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Monday, 30 May 2011

A Weekend in Newport

Due to a rare bit of benevolent scheduling I recently had a weekend free, so Beth and I decided to treat ourselves to a weekend by the sea. We booked two nights at the Grand Victorian B&B, in the Victoria Suite which covers the whole of the top floor.

The building is not Victorian at all, built only 10 years ago bit in a Victorian style. Thus it has all the modern comforts in terms of heating and hot water, while being decorated with old photographs, paintings and artifacts. It was comfy, and we were well looked after by the owner Terry who cooked us a huge breakfast each day and supplied muffins, cookies and ice cream if we got peckish.

We arrived in bright sunshine, and after unpacking took a stroll along Coast Street through the heart of the Nye Beach district of Newport. The red Mazda 2 in the foreground caught my eye (I drive a Mazda 3), but  you can see the top of our B&B in the distance. On the opposite side of the road is a purpose built row of shops with apartments above - whether rented or owner-occupied we did not ascertain. The population of Newport is only around 10,000, doubling in the busy tourist season. Nye Beach is one of four delinated areas of Newport, three north of the Yaquina Bay Bridge and one to the south.

After buying a new windcheater at one of the stores we strolled down to the beach. There are several parking areas with beach access; this one we visited several times during the weekend. We dropped in at a secondhand book shop where I bought some old detective novels, and an art gallery where I didn't buy a driftwood walking stick.

A lighthouse is visible on the end of the promontary to the North. It can be visited, though we've both seen lighthouses before so didn't bother.

Some carved sculptures are dotted around Nye Beach, adding a nice touch of interest. I'm not quite sure what this one is supposed to represent, but I liked it.

The beach in May is still not a great draw, being chilly and windy. We had a couple of brief strolls on the beach, but just seeing the sea and smelling the ozone was enough. The sun went in soon after we arrived and never reappeared during our stay.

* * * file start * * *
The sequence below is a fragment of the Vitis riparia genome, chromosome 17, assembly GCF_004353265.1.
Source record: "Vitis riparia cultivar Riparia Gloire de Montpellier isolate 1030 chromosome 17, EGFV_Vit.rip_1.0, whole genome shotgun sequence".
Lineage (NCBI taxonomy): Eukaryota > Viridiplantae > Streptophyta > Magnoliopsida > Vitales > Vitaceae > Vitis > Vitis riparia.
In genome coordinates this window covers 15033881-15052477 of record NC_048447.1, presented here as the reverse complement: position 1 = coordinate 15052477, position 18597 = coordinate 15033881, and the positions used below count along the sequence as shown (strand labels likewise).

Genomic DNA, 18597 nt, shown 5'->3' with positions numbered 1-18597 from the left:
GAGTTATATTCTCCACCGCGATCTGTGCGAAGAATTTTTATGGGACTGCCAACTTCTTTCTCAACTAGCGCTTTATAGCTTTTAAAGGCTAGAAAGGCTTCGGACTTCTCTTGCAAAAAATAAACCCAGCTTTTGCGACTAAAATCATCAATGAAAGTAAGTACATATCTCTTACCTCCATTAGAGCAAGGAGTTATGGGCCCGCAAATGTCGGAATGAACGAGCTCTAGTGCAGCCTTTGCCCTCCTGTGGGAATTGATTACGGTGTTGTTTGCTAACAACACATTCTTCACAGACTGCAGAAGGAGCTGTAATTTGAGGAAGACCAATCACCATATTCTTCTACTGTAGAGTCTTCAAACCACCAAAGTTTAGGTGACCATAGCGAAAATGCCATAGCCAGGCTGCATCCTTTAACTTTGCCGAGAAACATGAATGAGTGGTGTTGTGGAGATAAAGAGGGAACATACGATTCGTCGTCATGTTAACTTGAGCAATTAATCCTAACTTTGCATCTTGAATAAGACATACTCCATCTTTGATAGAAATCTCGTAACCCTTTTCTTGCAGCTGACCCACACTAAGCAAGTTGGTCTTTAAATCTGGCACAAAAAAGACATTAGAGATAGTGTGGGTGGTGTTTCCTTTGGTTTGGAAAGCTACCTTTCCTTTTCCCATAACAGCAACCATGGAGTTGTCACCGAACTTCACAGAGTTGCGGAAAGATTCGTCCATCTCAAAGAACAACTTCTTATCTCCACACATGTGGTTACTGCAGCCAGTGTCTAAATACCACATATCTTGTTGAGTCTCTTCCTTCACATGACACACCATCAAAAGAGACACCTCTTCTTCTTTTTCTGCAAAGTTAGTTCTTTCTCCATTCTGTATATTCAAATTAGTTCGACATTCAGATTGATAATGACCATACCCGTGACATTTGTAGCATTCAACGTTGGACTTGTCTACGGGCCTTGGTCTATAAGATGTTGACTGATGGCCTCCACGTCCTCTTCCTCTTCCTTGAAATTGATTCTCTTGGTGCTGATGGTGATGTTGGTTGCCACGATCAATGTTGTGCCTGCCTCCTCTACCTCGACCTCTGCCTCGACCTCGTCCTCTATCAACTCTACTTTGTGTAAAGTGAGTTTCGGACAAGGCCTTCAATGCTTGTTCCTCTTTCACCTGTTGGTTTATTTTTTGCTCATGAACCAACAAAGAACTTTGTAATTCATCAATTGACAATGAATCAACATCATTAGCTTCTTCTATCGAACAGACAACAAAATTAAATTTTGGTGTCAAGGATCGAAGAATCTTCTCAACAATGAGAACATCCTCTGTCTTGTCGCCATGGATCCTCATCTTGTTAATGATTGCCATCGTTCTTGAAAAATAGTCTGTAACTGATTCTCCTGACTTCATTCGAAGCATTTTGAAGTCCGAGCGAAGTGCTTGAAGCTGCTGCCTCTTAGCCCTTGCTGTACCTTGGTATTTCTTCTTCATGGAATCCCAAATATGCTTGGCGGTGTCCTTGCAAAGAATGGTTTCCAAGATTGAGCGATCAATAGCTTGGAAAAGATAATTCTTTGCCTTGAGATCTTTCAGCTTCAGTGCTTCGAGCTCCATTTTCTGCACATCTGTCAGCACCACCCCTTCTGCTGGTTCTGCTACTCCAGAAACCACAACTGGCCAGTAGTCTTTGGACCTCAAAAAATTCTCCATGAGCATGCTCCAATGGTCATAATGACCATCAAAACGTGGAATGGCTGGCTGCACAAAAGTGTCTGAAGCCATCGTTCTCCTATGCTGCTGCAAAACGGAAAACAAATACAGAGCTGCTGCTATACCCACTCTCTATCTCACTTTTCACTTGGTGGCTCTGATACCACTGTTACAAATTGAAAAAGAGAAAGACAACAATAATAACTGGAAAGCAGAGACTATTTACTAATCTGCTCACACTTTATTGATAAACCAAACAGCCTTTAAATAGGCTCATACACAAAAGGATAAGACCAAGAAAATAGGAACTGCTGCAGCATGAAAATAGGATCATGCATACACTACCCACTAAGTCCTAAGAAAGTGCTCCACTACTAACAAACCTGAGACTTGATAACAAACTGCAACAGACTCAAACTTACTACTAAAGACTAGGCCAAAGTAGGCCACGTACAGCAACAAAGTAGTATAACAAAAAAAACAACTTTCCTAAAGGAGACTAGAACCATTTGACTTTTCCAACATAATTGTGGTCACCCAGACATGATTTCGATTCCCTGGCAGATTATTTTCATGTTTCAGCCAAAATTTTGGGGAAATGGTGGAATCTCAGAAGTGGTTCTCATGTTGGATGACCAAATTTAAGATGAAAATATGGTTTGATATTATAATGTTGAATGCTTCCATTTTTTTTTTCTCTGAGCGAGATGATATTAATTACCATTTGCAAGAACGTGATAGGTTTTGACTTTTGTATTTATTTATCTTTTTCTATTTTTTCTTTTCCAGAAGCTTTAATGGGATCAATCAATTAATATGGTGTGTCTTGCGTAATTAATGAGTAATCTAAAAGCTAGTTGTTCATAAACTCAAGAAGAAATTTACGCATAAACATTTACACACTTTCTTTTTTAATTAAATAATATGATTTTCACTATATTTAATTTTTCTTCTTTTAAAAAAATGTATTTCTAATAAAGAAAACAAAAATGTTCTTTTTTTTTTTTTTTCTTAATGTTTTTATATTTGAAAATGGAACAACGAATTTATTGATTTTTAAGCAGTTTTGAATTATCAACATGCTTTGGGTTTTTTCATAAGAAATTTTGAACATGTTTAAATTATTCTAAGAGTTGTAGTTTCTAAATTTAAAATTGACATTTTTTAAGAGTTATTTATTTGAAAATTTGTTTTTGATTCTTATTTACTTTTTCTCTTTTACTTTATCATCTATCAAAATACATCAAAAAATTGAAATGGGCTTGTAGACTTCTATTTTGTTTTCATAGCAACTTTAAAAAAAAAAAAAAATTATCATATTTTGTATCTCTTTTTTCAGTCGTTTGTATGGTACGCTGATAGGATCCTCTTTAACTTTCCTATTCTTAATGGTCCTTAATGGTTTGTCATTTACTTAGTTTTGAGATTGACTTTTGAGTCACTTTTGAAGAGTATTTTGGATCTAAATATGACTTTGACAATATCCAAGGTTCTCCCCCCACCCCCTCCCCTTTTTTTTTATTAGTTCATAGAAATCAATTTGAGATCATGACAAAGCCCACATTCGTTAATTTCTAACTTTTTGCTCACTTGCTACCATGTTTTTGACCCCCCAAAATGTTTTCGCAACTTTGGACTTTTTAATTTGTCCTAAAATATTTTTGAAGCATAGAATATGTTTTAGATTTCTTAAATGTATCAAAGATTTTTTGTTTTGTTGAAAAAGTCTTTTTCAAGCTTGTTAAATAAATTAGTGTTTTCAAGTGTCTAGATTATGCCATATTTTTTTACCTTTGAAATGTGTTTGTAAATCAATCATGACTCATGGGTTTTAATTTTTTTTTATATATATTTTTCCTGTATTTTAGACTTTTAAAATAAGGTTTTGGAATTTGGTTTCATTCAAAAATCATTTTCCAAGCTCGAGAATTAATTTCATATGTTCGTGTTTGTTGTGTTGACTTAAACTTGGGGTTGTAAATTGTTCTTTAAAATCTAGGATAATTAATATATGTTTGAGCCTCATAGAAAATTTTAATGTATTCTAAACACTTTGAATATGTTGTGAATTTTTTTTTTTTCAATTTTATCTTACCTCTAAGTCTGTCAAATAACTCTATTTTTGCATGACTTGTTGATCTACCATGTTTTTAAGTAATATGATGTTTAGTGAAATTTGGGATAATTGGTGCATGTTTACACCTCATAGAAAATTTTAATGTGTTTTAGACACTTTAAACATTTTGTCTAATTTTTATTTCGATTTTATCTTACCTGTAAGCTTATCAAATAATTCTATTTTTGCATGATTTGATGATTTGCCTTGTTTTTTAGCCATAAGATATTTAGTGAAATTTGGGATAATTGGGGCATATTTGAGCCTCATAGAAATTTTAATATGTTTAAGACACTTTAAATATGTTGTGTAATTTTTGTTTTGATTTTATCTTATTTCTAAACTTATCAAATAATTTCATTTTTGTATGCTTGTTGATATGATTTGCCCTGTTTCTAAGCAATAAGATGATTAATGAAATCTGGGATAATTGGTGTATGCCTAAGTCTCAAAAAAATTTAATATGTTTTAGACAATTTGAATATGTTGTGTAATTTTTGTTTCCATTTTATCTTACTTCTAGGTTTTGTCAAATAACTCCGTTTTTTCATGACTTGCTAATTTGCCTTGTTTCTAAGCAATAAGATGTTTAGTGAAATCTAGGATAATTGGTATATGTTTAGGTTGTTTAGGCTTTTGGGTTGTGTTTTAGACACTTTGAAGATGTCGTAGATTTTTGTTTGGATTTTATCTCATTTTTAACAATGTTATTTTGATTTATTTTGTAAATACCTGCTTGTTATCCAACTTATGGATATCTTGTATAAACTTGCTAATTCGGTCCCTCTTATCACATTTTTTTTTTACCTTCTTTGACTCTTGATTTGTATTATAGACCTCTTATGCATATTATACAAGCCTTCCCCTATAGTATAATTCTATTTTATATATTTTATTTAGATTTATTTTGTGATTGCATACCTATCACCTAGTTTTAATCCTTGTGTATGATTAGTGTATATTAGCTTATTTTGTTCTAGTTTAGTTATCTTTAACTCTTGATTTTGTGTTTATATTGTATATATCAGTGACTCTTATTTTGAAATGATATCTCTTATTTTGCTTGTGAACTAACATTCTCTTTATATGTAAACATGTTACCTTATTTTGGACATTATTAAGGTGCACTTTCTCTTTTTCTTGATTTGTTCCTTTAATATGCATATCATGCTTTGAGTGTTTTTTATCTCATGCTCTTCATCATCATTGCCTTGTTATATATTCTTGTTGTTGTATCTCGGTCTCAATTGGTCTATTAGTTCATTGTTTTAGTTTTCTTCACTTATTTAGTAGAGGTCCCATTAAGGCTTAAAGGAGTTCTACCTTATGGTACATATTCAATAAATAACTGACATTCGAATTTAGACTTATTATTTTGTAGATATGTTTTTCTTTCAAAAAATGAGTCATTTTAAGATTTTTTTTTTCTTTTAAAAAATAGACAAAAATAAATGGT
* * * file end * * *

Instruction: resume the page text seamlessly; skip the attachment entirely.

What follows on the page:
Near our B&B we found a curiously dilapidated block of houses, this one in the worst repair but all of them clearly abandoned and in need of attention. Nearby new houses are being built with sea and beach views, and presumably available for a pretty penny, but these ones, whence you'd need to walk 10 yards to get a sea view, are falling down. Hmmm.

Same block of houses from Coast Street. I asked the B&B owner Terry about these, and he told me that they're on commercial land, and are in the process of being bulldozed and replaced, but like everywhere else the global economic crash has slowed progress. Hopefully something attractive and profitable will fill this block eventually.

After a rest in our room we went for a night time stroll on the beach, and a meal at the Chowder Bowl. We loooked in at a couple of different restaurants before settlign on this, but they were too noisy and crowded for our taste. The Chowder Bowl was half full, the staff welcoming but not stifling, the prices reasonable and the menu sufficient without being overwhelming. We ate here again the next night.

The near-constant wind had carved the packed layers of sand into sculptures and patterns. I liked this oil-on-water effect and have it as my current desktop.

Next day we dropped in on the Saturday Farmers Market. My need for cheeses, bread, jewellery and tie-dye clothing having been fulfilled, I diverted to Sandcastle Toys Toys Toys Toys, A splendid old-fashioned toyshop that we had visited during our Summer 2009 pre-move trip. I bought a few small Playmobil pieces to encourage trade.

On to the Bay area, a distinctive mix of shops, restaurants and tourist attractions on the North side of Yaquina Bay, interspersed with fishing industry infrastructure. Several times during the day we stopped to watch shrimp being dribbled out of a hopper into an open truck, and eventually spilling over onto the tarmac as nobody seemed to be supervising the process.

This picture shows the notches formed by generations of crablines, looking west towards the bridge. The feel of this bay area, and indeed Nye Beach as a whole, reminded me of holidays on the Norfolk Coast.

Lobster pots piled next to the road.

Sealions bask on the docks, and a seal is swimming around, denied access to the dock by the barking sealions. These three gentlemen had a group of admirers all day long.

We didn't bother with the Ocean Life displays, Wax Works or Ripley's Believe it or Not on this trip but did stock up on Taffy. Salt Water taffy is to Newport what sticks of rock are to the English coast, and there are two taffy shops on the Boulevard, both of which we visited. This one has the taffy machine in the window to show that the taffy is made fresh on site.